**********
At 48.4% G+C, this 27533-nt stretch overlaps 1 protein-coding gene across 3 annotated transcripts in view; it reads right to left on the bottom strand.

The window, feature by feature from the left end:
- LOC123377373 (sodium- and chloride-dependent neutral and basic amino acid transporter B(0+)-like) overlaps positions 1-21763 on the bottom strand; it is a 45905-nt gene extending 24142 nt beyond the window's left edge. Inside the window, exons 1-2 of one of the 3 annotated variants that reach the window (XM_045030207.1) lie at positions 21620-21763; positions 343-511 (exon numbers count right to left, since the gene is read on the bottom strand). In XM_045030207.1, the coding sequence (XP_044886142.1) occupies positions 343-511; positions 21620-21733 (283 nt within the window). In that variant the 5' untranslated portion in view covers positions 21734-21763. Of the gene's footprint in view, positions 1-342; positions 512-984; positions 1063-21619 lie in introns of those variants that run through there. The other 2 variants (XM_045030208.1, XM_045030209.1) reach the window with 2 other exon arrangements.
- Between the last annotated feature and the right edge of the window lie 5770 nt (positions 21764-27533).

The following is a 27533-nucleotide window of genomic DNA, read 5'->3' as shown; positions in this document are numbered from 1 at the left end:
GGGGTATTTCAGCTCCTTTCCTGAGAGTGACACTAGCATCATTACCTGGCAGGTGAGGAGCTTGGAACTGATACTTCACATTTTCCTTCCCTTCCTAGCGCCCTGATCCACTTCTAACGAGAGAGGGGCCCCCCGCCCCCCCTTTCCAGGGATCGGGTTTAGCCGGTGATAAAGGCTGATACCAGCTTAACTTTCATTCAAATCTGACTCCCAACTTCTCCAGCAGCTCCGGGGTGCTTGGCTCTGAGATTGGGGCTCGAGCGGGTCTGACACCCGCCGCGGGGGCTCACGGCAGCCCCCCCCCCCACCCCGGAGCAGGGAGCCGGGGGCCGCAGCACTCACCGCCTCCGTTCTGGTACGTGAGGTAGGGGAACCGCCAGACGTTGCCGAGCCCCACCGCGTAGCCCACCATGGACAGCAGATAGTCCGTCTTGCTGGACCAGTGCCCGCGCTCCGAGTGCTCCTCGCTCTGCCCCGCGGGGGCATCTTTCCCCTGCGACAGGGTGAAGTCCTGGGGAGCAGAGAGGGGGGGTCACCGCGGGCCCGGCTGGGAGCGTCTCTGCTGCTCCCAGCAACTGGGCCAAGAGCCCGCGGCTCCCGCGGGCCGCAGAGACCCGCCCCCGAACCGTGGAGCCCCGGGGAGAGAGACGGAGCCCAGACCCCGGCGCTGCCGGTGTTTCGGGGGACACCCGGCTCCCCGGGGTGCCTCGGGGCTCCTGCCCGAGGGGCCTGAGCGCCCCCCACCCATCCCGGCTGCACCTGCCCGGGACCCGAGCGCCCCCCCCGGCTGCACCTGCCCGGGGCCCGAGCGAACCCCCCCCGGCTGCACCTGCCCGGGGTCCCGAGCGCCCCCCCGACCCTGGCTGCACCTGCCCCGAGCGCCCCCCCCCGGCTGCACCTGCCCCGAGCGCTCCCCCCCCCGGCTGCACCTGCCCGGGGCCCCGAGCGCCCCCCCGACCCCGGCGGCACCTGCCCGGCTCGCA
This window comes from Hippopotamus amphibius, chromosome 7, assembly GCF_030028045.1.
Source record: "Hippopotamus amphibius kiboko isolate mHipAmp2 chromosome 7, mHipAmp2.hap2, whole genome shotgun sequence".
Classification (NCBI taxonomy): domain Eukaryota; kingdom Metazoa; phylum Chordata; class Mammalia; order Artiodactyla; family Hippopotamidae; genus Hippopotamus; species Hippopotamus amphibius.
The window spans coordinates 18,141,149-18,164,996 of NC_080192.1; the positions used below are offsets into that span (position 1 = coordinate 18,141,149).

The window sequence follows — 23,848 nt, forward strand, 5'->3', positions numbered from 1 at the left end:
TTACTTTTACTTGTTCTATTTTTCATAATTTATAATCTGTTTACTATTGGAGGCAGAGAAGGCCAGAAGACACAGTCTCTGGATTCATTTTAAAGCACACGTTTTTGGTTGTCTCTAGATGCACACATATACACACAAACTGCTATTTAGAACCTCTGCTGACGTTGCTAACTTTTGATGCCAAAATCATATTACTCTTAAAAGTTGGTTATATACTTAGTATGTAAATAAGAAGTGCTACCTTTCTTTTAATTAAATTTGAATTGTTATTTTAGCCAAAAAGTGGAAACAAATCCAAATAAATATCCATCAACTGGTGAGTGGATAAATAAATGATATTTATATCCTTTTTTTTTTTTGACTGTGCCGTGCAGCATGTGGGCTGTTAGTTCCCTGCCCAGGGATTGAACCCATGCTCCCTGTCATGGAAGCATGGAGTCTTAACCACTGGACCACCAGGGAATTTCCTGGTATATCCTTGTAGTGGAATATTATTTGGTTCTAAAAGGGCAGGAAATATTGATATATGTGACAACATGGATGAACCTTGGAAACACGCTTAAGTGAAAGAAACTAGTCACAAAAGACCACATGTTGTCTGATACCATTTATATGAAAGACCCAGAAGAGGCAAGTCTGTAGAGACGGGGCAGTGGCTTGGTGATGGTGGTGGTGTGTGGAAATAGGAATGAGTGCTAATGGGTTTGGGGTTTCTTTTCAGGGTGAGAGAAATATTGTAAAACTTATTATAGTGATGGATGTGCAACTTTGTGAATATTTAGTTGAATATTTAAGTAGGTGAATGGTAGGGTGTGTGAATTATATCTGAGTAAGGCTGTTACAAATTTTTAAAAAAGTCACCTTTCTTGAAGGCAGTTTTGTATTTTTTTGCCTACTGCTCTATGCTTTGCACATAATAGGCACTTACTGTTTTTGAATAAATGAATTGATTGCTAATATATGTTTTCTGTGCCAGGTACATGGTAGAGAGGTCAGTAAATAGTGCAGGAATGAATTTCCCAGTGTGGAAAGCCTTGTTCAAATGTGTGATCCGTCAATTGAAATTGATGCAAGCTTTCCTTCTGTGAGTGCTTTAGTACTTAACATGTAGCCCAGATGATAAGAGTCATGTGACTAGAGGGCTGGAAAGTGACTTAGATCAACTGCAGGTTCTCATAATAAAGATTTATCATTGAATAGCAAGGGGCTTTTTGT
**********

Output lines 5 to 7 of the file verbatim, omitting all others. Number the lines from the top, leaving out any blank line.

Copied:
The following is a 27533-nucleotide window of genomic DNA, read 5'->3' as shown; positions in this document are numbered from 1 at the left end:
GGGGTATTTCAGCTCCTTTCCTGAGAGTGACACTAGCATCATTACCTGGCAGGTGAGGAGCTTGGAACTGATACTTCACATTTTCCTTCCCTTCCTAGCGCCCTGATCCACTTCTAACGAGAGAGGGGCCCCCCGCCCCCCCTTTCCAGGGATCGGGTTTAGCCGGTGATAAAGGCTGATACCAGCTTAACTTTCATTCAAATCTGACTCCCAACTTCTCCAGCAGCTCCGGGGTGCTTGGCTCTGAGATTGGGGCTCGAGCGGGTCTGACACCCGCCGCGGGGGCTCACGGCAGCCCCCCCCCCCACCCCGGAGCAGGGAGCCGGGGGCCGCAGCACTCACCGCCTCCGTTCTGGTACGTGAGGTAGGGGAACCGCCAGACGTTGCCGAGCCCCACCGCGTAGCCCACCATGGACAGCAGATAGTCCGTCTTGCTGGACCAGTGCCCGCGCTCCGAGTGCTCCTCGCTCTGCCCCGCGGGGGCATCTTTCCCCTGCGACAGGGTGAAGTCCTGGGGAGCAGAGAGGGGGGGTCACCGCGGGCCCGGCTGGGAGCGTCTCTGCTGCTCCCAGCAACTGGGCCAAGAGCCCGCGGCTCCCGCGGGCCGCAGAGACCCGCCCCCGAACCGTGGAGCCCCGGGGAGAGAGACGGAGCCCAGACCCCGGCGCTGCCGGTGTTTCGGGGGACACCCGGCTCCCCGGGGTGCCTCGGGGCTCCTGCCCGAGGGGCCTGAGCGCCCCCCACCCATCCCGGCTGCACCTGCCCGGGACCCGAGCGCCCCCCCCGGCTGCACCTGCCCGGGGCCCGAGCGAACCCCCCCCGGCTGCACCTGCCCGGGGTCCCGAGCGCCCCCCCGACCCTGGCTGCACCTGCCCCGAGCGCCCCCCCCCGGCTGCACCTGCCCCGAGCGCTCCCCCCCCCGGCTGCACCTGCCCGGGGCCCCGAGCGCCCCCCCGACCCCGGCGGCACCTGCCCGGCTCGCA
This window comes from Hippopotamus amphibius, chromosome 7, assembly GCF_030028045.1.